Depends how you define safer. Kilauea is far more likely to destroy property in the short term than Rainier, for example, and Hawaiian lava is easier to outrun. But Rainier has the far greater potential for mass destruction.

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    Quote Originally Posted by Swift View Post
    I've had the same thought, but I think if I was to actually buy a home, it would be in the western or northern parts of the Big Island, and I'd drive to see the volcano.
    I recently learned that there are not two, as I thought, but three active volcanoes on the island. Guess where the third one is? Can you say "Kona" boys and girls?

    Quote Originally Posted by Gillianren View Post
    It's still safer than ours?
    From a catastrophic situation? No. From near-term damage to very limited areas? Yes.
    Cum catapultae proscriptae erunt tum soli proscript catapultas habebunt.

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    Quote Originally Posted by Trebuchet View Post
    I recently learned that there are not two, as I thought, but three active volcanoes on the island. Guess where the third one is? Can you say "Kona" boys and girls?
    Four actually. Five if you count Loihi just off the coast. Kilauea, Mauna Kea, Mauna Loa, Hualalai and Loihi. Mauna Kea hasn't erupted in quite a while, but geologically, it's still active.

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    Alarmingly, there was a magnitude 6.9 earthquake centered near the Kilauea rift. That's large, the largest to hit Hawaii since 1975.

    https://earthquake.usgs.gov/earthqua...dyad#executive

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    This Twitter video shot from a helicopter by a Hawaii reporter also shows something alarming: an empty Pu'u O'o vent (a subsidiary caldera of Kilauea near the recent activity) where the day before it was full of lava, according to the reporter.

    https://twitter.com/lynnkawano/statu...900987904?s=12

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    The level of the lava lake in the main crater has also dropped greatly.

    Wikipedia has Mauna Kea as "dormant" rather than active. I'm not sure how they define the distinction.
    Cum catapultae proscriptae erunt tum soli proscript catapultas habebunt.

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    Quote Originally Posted by Trebuchet View Post
    Wikipedia has Mauna Kea as "dormant" rather than active. I'm not sure how they define the distinction.
    The USGS has it as active.

    https://volcanoes.usgs.gov/observato...volcanoes.html

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    Quote Originally Posted by geonuc View Post
    Depends how you define safer. Kilauea is far more likely to destroy property in the short term than Rainier, for example, and Hawaiian lava is easier to outrun. But Rainier has the far greater potential for mass destruction.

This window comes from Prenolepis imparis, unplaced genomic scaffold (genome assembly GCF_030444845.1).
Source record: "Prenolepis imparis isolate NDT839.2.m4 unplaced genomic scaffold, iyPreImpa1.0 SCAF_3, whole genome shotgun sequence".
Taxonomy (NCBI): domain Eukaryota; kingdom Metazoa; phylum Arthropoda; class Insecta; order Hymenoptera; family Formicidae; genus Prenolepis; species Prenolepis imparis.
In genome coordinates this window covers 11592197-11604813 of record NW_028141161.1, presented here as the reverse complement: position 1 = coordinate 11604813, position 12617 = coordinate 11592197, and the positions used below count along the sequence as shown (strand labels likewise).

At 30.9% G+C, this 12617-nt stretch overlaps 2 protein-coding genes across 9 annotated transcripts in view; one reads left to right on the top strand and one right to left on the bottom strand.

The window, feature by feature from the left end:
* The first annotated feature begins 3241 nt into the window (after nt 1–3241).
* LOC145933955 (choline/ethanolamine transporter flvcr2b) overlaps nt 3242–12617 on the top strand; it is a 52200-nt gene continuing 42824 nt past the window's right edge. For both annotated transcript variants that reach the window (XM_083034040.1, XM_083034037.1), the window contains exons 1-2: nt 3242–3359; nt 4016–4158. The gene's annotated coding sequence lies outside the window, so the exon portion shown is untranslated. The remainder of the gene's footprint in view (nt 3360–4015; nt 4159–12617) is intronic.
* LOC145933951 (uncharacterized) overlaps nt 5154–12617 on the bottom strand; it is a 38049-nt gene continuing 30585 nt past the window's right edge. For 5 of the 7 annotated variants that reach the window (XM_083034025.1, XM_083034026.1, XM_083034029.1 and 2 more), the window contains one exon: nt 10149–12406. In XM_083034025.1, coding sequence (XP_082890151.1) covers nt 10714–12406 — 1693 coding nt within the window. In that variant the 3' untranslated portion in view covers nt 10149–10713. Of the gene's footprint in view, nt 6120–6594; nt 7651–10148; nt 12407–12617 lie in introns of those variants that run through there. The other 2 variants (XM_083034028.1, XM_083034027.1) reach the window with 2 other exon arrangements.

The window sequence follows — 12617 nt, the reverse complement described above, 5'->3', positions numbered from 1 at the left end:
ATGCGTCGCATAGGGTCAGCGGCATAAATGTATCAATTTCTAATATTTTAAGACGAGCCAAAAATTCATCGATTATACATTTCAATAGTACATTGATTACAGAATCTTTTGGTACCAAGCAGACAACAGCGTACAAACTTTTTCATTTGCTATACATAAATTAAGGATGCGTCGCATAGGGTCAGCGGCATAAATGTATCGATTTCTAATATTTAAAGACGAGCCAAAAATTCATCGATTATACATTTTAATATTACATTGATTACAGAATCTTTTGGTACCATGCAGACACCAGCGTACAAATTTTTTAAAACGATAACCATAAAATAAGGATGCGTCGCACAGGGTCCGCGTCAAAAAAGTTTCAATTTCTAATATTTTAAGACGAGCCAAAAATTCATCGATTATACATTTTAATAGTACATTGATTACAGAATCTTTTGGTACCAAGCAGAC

You're more likely to be killed by Rainier when it goes, was what I meant.
    _____________________________________________
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    "You can't erase icing."

    "I can't believe it doesn't work! I found it on the internet, man!"

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    I'm not going to go chase after a link, but i saw on Facebook that Volcano National Park is now closed completely and all visitors must leave the park.
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    Hawaiian Volcano Observatory

    Webcams and updates.

  18. #18
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    Great google mapping project showing location of fissures, lava flows, steam vents, road closures, etc.

    On Facebook, Honolulu Civil Beat is showing a live feed from a house about a half mile or so from (I think) vent 17. Here is a link, though I'm not sure Facebook links work outside of Facebook (look under their Videos).
    .
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    Thx for that map Swift. The way the fissures are lining up it looks like a piece of the island is spliting off, hopefully it's not that drastic nor result in underwater landslides.

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    Quote Originally Posted by Spacedude View Post
    Thx for that map Swift. The way the fissures are lining up it looks like a piece of the island is spliting off, hopefully it's not that drastic nor result in underwater landslides.
    The geologists I follow on Twitter say that will not and cannot happen with this kind and size eruption. As dramatic as the fissures are, they are quite small in comparison to the island, and they don't go nearly deep enough to slough off part of the coastline.

    CJSF
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    Quote Originally Posted by CJSF View Post
    The geologists I follow on Twitter say that will not and cannot happen with this kind and size eruption. As dramatic as the fissures are, they are quite small in comparison to the island, and they don't go nearly deep enough to slough off part of the coastline.